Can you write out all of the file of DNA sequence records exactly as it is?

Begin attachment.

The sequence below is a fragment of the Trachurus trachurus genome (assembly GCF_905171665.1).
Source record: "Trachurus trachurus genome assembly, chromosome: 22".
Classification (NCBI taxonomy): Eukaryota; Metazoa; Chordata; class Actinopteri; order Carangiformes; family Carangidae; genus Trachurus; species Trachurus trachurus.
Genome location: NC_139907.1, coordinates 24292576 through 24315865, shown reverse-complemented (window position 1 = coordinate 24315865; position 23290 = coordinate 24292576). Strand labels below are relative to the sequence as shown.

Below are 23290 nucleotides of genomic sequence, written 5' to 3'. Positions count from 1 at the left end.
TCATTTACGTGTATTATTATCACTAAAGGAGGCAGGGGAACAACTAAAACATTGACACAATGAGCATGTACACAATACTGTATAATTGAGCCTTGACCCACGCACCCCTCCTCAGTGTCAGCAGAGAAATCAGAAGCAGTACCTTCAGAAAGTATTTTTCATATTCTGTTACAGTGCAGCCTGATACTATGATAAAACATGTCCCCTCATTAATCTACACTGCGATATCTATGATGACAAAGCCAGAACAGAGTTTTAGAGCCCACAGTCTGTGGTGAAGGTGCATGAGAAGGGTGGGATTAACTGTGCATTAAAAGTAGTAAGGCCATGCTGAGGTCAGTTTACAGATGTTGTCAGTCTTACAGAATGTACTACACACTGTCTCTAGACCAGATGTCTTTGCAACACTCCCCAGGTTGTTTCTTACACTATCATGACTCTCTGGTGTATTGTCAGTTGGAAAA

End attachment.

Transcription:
The sequence below is a fragment of the Trachurus trachurus genome (assembly GCF_905171665.1).
Source record: "Trachurus trachurus genome assembly, chromosome: 22".
Classification (NCBI taxonomy): Eukaryota; Metazoa; Chordata; class Actinopteri; order Carangiformes; family Carangidae; genus Trachurus; species Trachurus trachurus.
Genome location: NC_139907.1, coordinates 24292576 through 24315865, shown reverse-complemented (window position 1 = coordinate 24315865; position 23290 = coordinate 24292576). Strand labels below are relative to the sequence as shown.

Below are 23290 nucleotides of genomic sequence, written 5' to 3'. Positions count from 1 at the left end.
TCATTTACGTGTATTATTATCACTAAAGGAGGCAGGGGAACAACTAAAACATTGACACAATGAGCATGTACACAATACTGTATAATTGAGCCTTGACCCACGCACCCCTCCTCAGTGTCAGCAGAGAAATCAGAAGCAGTACCTTCAGAAAGTATTTTTCATATTCTGTTACAGTGCAGCCTGATACTATGATAAAACATGTCCCCTCATTAATCTACACTGCGATATCTATGATGACAAAGCCAGAACAGAGTTTTAGAGCCCACAGTCTGTGGTGAAGGTGCATGAGAAGGGTGGGATTAACTGTGCATTAAAAGTAGTAAGGCCATGCTGAGGTCAGTTTACAGATGTTGTCAGTCTTACAGAATGTACTACACACTGTCTCTAGACCAGATGTCTTTGCAACACTCCCCAGGTTGTTTCTTACACTATCATGACTCTCTGGTGTATTGTCAGTTGGAAAA